As business and government leaders from across the globe gather in Abuja, Nigeria, for the World Economic Forum on Africa, KPMG International’s global head of corporate citizenship Michael Hastings reflects on reasons to be hopeful about the future of the continent.
People in an internet café in Kampala, Uganda. “The communication revolution is a boon for Africa,” writes Michael Hastings. “The rise of social media will lead to more transparency and more sophisticated forms of democracy.” (Image: World Bank)
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When I meet young Africans who have graduated from overseas universities, I’m struck by their excitement for Africa. They have a vision for their countries of origin, and a passion to return to, and invest in, their homelands. This new desire for engagement is a sign of incredible optimism and hope. There are many other signs of hope.
1. A communication revolution, a data revolution
The communication revolution is a boon for Africa. The rise of social media will lead to more transparency and more sophisticated forms of democracy, both in Africa and elsewhere. Citizens now have extremely powerful tools to hold leaders to account and ensure funding is correctly channelled. The communication revolution has spawned a data revolution, and mobile phones will help Africa catch up with other continents in the gathering of data. Africa sorely needs more, and better, data collection. I’m confident that new technologies will help level the playing fields and give poorer countries a chance to generate the data they need for better decision-making. In 2001, only 25-million Africans had a mobile phone subscription; today, Africa has over 650-million subscriptions.
2. Africa: the Silicon Valley of banking
According to Carol Realini, California-based mobile-banking innovator and executive chairman of Obopay, “Africa is the Silicon Valley of banking. The future of banking is being defined here … It’s going to change the world.” Mobile phones spread information about agriculture and healthcare to far-flung areas. The Grameen Foundation is going further and using mobile technology to gather extensive data from farmers; the mobile phone is the ultimate data-capturing device. More and better data is sorely needed in Africa to ensure informed policy and investment decisions. For too long the rural poor have been used as tools in an ideological battle between left and right. The mobile phone has the potential to integrate them into the mainstream economy and into the body politic.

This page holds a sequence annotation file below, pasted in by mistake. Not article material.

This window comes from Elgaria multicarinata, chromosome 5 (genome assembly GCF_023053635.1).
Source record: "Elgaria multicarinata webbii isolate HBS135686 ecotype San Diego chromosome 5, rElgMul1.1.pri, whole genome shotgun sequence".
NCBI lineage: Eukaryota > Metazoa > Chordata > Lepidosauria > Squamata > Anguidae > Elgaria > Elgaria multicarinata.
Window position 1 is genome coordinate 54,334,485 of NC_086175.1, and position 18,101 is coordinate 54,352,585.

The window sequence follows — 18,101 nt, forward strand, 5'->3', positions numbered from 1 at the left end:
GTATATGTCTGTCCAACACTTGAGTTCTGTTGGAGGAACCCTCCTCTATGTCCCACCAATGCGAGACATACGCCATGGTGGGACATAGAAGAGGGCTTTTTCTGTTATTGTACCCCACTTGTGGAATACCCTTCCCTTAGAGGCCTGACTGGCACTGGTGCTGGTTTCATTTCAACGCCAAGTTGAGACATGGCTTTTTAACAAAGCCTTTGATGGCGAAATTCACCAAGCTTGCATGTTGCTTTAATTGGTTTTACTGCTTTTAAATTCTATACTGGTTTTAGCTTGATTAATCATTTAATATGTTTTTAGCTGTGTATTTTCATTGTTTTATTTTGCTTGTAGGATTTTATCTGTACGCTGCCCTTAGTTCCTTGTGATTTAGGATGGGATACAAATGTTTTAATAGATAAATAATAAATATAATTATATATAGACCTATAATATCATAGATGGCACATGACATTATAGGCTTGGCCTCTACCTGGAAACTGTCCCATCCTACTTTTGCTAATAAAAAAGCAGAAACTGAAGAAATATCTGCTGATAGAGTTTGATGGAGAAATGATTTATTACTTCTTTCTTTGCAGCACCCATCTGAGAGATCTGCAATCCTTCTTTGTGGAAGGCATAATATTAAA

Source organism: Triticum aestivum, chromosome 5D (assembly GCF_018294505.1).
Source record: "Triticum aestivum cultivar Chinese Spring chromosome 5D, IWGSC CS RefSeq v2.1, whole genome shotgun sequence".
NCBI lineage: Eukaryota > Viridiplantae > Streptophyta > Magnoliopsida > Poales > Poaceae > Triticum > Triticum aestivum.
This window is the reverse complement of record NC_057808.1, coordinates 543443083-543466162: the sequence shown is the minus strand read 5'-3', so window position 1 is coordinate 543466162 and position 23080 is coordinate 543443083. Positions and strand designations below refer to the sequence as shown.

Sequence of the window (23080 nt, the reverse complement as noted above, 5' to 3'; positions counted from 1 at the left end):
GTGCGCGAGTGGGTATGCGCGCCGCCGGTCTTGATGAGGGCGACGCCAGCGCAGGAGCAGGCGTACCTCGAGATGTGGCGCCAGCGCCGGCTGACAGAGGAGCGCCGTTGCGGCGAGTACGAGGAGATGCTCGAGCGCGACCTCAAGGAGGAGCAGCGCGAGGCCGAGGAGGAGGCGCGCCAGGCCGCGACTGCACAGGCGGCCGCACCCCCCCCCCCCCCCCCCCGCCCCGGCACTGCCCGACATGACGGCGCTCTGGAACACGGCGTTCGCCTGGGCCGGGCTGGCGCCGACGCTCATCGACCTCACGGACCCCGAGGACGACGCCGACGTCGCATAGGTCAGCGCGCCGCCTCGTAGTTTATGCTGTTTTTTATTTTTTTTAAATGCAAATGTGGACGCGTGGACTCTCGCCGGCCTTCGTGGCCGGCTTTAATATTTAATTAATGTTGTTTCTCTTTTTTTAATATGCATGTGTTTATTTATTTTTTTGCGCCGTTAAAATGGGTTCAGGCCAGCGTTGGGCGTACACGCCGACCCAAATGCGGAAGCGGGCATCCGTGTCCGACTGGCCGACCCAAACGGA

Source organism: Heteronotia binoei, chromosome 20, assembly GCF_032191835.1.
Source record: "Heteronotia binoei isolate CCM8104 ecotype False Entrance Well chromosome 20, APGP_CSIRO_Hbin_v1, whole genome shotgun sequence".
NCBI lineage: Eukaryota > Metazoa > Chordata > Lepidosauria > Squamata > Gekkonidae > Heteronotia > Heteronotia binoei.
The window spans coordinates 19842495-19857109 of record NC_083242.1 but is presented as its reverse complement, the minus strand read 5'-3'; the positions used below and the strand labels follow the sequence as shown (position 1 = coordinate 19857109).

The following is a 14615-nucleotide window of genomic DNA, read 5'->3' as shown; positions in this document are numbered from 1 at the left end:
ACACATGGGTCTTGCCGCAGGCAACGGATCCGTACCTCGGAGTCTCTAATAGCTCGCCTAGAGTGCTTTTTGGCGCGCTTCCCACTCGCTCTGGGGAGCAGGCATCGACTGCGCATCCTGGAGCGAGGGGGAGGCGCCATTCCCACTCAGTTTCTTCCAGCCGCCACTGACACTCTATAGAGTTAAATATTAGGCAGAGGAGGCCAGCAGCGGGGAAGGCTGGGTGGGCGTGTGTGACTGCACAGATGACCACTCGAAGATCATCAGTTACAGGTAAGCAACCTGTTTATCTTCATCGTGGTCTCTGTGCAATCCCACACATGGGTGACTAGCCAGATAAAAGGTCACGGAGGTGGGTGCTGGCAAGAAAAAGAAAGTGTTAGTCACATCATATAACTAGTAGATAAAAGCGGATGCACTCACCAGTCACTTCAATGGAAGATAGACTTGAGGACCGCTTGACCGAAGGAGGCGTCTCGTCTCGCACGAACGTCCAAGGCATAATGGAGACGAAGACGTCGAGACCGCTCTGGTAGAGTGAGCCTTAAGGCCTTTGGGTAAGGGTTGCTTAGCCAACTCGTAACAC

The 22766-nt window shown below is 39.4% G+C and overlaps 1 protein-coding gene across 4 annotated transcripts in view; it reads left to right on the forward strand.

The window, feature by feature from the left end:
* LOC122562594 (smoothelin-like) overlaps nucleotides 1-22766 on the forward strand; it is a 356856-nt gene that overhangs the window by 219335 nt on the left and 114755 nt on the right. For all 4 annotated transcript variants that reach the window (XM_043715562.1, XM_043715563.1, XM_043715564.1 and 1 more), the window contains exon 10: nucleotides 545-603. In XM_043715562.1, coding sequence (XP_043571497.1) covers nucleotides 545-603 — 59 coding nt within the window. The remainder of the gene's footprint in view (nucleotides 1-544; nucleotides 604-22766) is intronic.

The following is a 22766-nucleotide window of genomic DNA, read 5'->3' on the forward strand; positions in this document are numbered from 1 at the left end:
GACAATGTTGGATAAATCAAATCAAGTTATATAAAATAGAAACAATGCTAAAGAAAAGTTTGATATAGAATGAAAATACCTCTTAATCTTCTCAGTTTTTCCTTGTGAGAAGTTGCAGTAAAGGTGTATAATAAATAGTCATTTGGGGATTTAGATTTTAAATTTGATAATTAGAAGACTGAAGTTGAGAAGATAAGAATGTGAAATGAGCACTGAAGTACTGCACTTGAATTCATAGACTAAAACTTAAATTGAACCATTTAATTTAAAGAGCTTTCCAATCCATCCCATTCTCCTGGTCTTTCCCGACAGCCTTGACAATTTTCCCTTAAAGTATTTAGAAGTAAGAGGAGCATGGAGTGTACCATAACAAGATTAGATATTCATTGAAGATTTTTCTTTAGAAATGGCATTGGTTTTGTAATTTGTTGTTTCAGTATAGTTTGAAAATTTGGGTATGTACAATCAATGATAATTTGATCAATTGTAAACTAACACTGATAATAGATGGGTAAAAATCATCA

3. Consistent sustainable development leads to prosperity
Africa has the opportunity to learn from the developmental mistakes of the more established countries. One such mistake was to take a narrow reading on the data. Per capita GDP is now considered a blunt instrument for determining if a country is on the right trajectory. The trend is towards a holistic approach (such as the Legatum Prosperity Index), whereby individual well-being is as important as raw wealth. According to Legatum, prosperous societies are those that afford their citizens good education, entrepreneurial opportunity, freedom and social integration – among other things. Countries become prosperous by consistently investing in sustainable development over a long period.